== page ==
Monday, January 21, 2008

The Testament of Gideon Mack

Author: James Robertson

Publication Date: 2006

Category: Literary Fiction

Who'll want to read it? People who don't mind a long tale, love the idea of Scotland, myths and questions of faith.

Point of no return: "... and what exactly Mack had confessed to. 'Quite a lot, for a minister,' Harry said. 'Adultery, for example, and meeting the Devil.' " pg5

Classic line: "I have walked and run through this world pretending emotions rather than feeling them. Oh, I could feel pain, physical pain, but I had to imagine joy, sorrow, anger. As for love, I didn't know what it meant. But I learned early to keep myself well disguised." pg27

What's it all about? On the surface this book is about Gideon Mack, a preacher in the Scottish town of Monimaskit. It's about the events leading up to Gideon's meeting with the Devil and what happens afterwards. Gideon narrates most of the book in the form of his 'testament', but insight is delivered in a prologue, written by the testament's fictional publisher, and an epilogue, covering "interviews" with the townsfolk of Monimaskit.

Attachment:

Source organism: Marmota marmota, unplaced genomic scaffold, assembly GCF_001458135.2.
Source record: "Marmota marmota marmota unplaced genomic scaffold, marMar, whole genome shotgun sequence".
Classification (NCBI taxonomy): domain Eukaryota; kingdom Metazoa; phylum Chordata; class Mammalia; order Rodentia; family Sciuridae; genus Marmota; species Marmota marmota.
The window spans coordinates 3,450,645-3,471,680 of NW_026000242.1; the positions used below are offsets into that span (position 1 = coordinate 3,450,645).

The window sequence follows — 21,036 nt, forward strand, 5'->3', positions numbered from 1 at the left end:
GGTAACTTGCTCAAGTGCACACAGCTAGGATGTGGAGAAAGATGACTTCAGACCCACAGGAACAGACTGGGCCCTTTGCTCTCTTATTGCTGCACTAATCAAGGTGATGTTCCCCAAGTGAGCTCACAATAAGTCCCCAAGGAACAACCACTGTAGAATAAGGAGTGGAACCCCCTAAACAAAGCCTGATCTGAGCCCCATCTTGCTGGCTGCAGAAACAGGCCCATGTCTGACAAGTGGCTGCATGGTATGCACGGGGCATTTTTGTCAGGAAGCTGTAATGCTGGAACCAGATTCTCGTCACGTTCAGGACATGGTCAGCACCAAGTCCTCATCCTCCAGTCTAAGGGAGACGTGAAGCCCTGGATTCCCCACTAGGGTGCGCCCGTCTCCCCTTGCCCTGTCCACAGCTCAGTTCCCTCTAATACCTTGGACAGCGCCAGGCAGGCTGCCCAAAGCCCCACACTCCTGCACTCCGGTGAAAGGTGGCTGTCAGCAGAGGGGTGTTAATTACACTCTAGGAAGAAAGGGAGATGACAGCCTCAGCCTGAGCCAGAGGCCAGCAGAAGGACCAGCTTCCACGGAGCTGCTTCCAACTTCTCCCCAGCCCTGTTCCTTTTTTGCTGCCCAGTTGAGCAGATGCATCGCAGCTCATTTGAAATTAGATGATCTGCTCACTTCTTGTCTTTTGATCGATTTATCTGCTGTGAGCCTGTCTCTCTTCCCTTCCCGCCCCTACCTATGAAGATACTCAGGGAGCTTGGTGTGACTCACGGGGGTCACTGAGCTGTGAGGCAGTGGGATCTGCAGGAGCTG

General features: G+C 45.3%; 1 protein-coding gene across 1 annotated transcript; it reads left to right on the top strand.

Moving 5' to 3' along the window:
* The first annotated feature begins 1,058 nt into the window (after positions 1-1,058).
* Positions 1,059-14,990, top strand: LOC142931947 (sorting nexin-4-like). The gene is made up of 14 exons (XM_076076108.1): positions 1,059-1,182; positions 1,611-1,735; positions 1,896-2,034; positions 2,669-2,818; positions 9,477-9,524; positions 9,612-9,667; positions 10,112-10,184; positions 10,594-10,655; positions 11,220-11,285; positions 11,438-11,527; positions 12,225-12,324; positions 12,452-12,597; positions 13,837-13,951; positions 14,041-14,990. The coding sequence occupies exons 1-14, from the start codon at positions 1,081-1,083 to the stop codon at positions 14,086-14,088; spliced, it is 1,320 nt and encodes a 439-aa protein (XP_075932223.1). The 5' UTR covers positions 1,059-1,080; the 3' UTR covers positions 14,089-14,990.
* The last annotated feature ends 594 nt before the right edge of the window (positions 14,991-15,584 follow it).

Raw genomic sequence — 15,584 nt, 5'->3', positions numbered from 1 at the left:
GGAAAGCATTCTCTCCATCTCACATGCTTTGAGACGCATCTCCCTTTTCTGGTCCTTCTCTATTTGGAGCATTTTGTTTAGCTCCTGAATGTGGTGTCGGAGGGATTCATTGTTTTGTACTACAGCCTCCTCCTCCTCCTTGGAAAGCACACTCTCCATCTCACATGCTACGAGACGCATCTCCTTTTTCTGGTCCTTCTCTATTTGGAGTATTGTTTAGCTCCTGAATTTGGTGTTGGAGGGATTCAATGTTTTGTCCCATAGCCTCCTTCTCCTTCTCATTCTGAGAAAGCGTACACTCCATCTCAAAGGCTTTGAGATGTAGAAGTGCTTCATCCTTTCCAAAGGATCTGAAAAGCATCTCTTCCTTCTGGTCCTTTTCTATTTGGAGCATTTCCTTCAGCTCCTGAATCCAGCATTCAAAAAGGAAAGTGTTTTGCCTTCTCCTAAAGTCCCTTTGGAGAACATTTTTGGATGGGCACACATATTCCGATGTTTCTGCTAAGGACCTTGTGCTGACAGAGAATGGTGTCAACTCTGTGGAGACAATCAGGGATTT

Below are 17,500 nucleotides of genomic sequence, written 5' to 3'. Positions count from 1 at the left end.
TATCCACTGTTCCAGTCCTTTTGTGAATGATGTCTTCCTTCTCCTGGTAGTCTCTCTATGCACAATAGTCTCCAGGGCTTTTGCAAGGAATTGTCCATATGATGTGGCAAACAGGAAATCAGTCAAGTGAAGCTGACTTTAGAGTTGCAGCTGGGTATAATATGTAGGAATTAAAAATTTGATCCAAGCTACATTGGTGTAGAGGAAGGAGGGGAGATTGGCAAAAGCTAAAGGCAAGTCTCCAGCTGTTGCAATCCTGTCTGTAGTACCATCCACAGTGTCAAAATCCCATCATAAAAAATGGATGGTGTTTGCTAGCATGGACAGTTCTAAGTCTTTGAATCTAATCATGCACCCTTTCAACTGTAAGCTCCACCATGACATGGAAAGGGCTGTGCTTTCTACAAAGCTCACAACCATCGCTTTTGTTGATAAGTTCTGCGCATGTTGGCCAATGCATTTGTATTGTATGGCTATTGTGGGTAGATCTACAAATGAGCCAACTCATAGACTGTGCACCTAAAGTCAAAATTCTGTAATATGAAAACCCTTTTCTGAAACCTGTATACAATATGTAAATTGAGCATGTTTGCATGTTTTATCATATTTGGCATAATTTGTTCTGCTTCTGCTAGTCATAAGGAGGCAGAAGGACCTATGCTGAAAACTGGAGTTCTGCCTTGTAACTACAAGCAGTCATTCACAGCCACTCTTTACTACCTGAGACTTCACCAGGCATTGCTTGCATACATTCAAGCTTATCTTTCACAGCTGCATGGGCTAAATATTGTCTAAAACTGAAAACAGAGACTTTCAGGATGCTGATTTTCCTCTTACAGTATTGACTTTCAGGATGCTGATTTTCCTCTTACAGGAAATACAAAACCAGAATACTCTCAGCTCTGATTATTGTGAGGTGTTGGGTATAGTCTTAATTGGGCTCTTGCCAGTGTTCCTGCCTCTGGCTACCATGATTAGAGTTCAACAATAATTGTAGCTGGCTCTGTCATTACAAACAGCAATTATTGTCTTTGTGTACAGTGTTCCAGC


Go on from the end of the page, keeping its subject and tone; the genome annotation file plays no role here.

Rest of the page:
For me, the book raises more questions than answers about "what it's all about". I'm left concluding that it's about issues of face value, identity and reality - the clash between what we think is real and what other people think is real. How people only see facets of each other, yet interpret their whole being in the context of their own beliefs.

While most of the book deals with thoughts and feelings it also includes descriptions of the wild and beautiful landscape in which the events take place. The references to Scottish folklore were also enjoyable and added layers to the supernatural theme.

I liked this book, but there was no instant gratification. Sometimes I found it slow-going, but it was worth finishing and I still find myself thinking about it, and how I have no idea which narrator to trust.

Publisher: Hamish Hamilton

Take a look at this link and you may be intrigued enough to read the book.

It has been nominated by three libraries for the 2008 International IMPAC Literary Award.

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